Neural Networks Have Advanced Beyond Our Understanding, And That's Kind Of Terrifying
One of the brilliant things about neural networks — the complex system of electronic "neurons" that power everything from lab experiments to your phone's facial-recognition software — is that they can learn things on their own. Feed them a bunch of data, and they'll eventually figure out how to identify pictures or find distant galaxies. But after the first step and before the last step, AI engineers don't actually know what happens. Just like human brains, neural networks are a mystery. But before you mourn for our dystopian robot future, wait until you hear what experts are doing about it.
"I'm Not Sure I Can Trust It."
Neural networks behave very differently than the computers you know. "You can say they're loosely inspired by the brain," Science reporter Paul Voosen says in a video. They're composed of a web of artificial neurons, each of which is capable of "firing" in response to certain features in the data it's fed — to use Voosen's example, say it's millions of pictures of dogs. Those neurons are arranged in layers, each of which processes more and more abstract details — from the broad outline of the pup in the first layer, for instance, to the colors of its fur and the shape of its eyes in later layers — eventually coming up with a final product, say, the dog's breed.
At first, the network won't be very good. But just like with human students, the network gets to compare its work to the right answer, eventually learning where it went wrong and refining its choices for next time. But just like with human students, we only see the improvement. We don't actually see the millions of neural processes that go into that improvement.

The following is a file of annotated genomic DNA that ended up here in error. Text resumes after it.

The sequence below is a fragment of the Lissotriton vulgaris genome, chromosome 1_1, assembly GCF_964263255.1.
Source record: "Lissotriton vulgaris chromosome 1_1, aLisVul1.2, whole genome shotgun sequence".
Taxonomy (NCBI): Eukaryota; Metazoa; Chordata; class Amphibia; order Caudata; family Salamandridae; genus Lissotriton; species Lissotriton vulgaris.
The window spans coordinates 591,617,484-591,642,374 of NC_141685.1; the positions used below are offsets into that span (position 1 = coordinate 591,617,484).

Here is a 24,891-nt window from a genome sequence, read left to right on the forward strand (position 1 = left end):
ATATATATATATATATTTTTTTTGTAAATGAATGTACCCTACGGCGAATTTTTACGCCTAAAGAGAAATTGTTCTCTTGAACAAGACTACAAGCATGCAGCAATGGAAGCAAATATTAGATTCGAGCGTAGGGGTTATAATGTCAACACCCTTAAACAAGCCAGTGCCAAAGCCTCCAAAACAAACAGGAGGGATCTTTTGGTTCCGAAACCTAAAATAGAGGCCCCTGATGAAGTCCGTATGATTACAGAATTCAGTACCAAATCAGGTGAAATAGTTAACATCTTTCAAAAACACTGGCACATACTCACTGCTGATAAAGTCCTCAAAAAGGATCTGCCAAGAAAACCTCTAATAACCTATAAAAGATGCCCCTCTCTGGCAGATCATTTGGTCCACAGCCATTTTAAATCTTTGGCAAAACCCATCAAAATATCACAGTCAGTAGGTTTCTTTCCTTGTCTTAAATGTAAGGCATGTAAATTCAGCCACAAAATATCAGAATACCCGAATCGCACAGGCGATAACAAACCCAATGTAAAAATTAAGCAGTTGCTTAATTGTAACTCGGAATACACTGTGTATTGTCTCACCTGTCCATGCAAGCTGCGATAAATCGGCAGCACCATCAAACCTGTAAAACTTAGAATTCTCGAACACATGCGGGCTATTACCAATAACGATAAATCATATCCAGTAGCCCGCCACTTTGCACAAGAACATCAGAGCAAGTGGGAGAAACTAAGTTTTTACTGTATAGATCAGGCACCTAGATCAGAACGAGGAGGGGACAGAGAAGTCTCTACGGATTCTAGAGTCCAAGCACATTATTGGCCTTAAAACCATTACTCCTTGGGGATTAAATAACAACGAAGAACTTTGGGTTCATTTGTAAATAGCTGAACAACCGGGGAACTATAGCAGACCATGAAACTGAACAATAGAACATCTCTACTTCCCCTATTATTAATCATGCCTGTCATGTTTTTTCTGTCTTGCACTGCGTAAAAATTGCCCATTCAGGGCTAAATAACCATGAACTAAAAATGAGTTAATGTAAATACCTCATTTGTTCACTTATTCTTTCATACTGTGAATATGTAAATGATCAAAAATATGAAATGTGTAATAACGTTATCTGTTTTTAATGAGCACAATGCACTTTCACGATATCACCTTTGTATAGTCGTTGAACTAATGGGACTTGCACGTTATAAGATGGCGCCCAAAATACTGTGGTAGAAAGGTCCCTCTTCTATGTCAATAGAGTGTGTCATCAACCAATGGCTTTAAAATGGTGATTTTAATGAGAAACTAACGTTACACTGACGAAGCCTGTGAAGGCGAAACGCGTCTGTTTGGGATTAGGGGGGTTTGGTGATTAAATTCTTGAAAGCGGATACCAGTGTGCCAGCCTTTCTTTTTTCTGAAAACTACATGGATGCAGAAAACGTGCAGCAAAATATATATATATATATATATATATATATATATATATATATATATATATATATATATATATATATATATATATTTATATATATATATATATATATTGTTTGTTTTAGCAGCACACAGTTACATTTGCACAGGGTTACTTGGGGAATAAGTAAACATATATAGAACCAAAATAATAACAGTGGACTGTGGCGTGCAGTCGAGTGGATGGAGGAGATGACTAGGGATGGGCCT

That poses a pretty major problem. For example, when a neural network screws up, engineers don't know precisely why, or whether that one screw-up represents a small fluke or a much bigger flaw in the programming. That would be a minor problem with dog pictures, but a much bigger issue when it comes to predicting diseases or driving autonomous vehicles. And sometimes these networks do things we never meant them to. AI trained to recognize objects begins to recognize human faces, for example, or two bots trained to negotiate with each other come up with their own language. If that strikes fear in you, you're not alone. When machine-learning researcher Maya Gupta joined Google and asked AI engineers about problems with the technology, she tells Voosen, they were uneasy too. "I'm not sure what it's doing," they said. "I'm not sure I can trust it."
Clearing Up The Black Box
To fix the conundrum of AI's "black box," engineers are working on new networks that are more transparent in their decisionmaking. Some are having the networks watch humans perform the same tasks and explain their decisions so that the networks learn to explain theirs, too. Others are using multiple AIs, one to do the heavy lifting, and the other to interpret the reasoning of the first. And still others are building completely new systems with built-in predictability.
It's a good thing, too. With governments around the world channeling funding into AI technology, it's no longer acceptable to just say "we don't know how it works." If the future is going to run on neural networks, we need to understand them now — before it's too late.